That’s why “domestic dollars” are worth so much more than overseas dollars. And why Deadpool was seen as so successful – not only did it have a tiny budget by today’s standards, but it’s marketing campaign was also quite cheap AND a disproportionately large amount of its revenue was domestic.

  7. The other aspect of these reboots that is going over so badly is their fundamentally parasitic nature; it’s not just that they put women in lead roles, it’s that they try to co-opt existing franchises to do so in hope of capturing a ready-made audience. Contrary to what the artists or producers may think, audiences in general are smart enough to see that a change in your protagonists is a change in your property, and to resent being called bigots merely for objecting to that change. If Feig, Wiig and McCarthy had simply tried to create an original comedic story about female supernatural exterminators things might have gone much better for them.

    1. They’d have done better to push it as a sequel rather than a reboot. I don’t want to see something I loved copied (poorly… looking at you Red Dawn!). But as the next installment, with a few plot points showing them picking up the reins? Sure. (As long as Feig was nowhere near it.)

      1. Feig himself I don’t mind; I enjoyed THE HEAT quite a lot and thought parts of BRIDESMAIDS were quite funny. But I agree that a sequel rather than a retooling would have gone over much better. If you’re going to co-opt a franchise, at least honour your predecessors more respectfully. I may well give the Ocean’s 8 crew a shot, depending on how they present themselves.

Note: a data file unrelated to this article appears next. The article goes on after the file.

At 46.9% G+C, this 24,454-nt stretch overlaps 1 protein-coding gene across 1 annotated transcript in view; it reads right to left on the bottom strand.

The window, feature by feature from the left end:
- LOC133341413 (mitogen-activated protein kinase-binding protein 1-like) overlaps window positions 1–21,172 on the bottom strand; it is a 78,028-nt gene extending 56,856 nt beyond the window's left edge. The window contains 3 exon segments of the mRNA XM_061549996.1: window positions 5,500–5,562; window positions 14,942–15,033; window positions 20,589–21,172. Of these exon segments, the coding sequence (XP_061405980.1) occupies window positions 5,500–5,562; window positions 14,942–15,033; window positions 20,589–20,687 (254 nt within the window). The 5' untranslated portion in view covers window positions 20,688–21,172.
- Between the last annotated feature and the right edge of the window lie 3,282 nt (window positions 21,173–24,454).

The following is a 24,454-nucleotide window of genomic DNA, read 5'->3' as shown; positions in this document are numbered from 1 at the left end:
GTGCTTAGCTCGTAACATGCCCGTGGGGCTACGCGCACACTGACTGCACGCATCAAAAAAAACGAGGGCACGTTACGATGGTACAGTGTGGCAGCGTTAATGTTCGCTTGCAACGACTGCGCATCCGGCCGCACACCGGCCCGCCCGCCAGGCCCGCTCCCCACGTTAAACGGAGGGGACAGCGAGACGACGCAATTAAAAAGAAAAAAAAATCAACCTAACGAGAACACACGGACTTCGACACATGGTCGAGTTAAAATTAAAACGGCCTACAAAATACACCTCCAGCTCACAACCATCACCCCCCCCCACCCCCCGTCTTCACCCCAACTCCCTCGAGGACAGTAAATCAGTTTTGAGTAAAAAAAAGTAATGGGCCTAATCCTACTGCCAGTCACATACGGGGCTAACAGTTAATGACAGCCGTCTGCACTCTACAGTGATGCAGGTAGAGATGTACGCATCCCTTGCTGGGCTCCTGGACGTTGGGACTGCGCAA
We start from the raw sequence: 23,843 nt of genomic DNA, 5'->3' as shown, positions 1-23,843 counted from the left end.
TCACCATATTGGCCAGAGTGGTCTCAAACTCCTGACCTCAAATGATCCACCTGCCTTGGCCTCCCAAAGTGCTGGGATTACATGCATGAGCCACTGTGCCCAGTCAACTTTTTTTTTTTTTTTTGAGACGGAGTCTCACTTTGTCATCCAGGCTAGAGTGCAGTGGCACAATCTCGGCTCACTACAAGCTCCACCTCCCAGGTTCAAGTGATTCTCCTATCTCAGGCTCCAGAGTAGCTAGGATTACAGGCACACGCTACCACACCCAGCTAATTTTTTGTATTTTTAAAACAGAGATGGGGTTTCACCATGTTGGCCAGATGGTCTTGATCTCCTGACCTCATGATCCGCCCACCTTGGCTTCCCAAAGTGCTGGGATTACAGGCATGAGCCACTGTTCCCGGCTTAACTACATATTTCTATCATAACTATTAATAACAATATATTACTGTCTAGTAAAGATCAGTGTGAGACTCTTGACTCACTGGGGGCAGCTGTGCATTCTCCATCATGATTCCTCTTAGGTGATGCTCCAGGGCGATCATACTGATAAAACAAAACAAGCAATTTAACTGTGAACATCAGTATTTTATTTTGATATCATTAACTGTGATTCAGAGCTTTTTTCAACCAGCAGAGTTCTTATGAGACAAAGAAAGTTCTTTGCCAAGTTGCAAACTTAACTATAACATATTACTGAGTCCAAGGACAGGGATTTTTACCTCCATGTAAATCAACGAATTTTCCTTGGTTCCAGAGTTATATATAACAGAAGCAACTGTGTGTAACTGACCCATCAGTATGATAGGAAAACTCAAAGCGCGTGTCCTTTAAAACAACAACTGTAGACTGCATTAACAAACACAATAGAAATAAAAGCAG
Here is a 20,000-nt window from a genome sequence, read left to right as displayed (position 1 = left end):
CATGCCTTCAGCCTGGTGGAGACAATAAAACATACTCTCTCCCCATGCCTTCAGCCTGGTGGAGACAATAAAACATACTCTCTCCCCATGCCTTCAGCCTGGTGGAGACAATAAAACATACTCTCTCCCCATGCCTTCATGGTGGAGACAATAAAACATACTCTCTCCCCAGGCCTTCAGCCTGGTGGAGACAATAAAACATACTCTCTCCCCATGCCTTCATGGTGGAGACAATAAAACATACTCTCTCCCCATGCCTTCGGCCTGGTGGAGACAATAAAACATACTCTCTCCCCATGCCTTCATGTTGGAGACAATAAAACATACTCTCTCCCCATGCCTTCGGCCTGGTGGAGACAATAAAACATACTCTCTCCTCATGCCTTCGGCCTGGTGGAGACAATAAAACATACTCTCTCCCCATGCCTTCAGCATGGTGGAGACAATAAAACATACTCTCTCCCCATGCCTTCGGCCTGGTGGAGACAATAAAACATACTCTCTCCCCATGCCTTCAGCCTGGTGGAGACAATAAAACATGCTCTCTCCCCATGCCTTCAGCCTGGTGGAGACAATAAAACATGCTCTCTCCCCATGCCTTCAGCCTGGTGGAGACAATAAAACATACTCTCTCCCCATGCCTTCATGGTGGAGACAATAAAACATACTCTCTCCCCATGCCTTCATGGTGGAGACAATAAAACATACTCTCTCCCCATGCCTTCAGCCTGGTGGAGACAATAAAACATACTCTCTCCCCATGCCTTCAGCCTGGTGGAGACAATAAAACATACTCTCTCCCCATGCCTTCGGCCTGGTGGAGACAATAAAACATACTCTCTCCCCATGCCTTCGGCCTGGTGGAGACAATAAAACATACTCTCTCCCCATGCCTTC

1. I must have blacked out during the funny parts of Bridesmaids. Repeated head traumas from smashing my skull into the wall trying to just make it please God make it STOP will do that.

          The Heat didn’t do much for me. I like McCarthy, generally, but she’s turning into Adam Sandler – same character, different venue. Maybe it’s that the character she keeps reprising is obnoxious.

  8. In general, I am not against an updated version of an old movie. There’s no compelling reason to reject a “remake.” Why should movies be sacrosanct? Plays and musicals are constantly refreshed with new talent, and tweaking of scripts and music. A new version of anything takes nothing away from the original. If the new movie is a dud, so be it. “Feminist” movies take their chances just like everyone else. The box office rules.

    We don’t throw a snot fit when someone “covers” a hit song. Sometimes the cover is a bigger hit than the original. Consider Whitney Houston’s version of Dolly Parton’s I Will Always Love You. The theme music to Mad Men was a stripped down version of a song I would never have listened to otherwise.

    Wouldn’t remakes of Elvis Presley musicals/movies be fun? Sweet and corny—perfect date night movies. Now who to play the roles played by Elvis?

  9. “But none of those films was accompanied by a sociopolitical message”

    Except that “Force Awakens” featured an implausible female heroine (“I can fly a ship with no training whatsoever!) and a black protagonist who was clearly into her romantically.

    1. Why are either of those implausible, particularly the latter. I don’t imagine storm troopers meet many girls, and the ones they do meet are wearing those figure destroying uniforms. Perfectly plausible that he’d fall for her. Any red blooded heterosexual male would fall for that grin.

      As for a girl pilot, why not? Who says she has no training? It’s a plot point, not a message.

      1. So I’m right that they’re hinting at a budding interracial relationship. Abrams, an unapologetic SJW lefty, had a choice and he went the provocative route. Even black women don’t want to see their men dating whitey.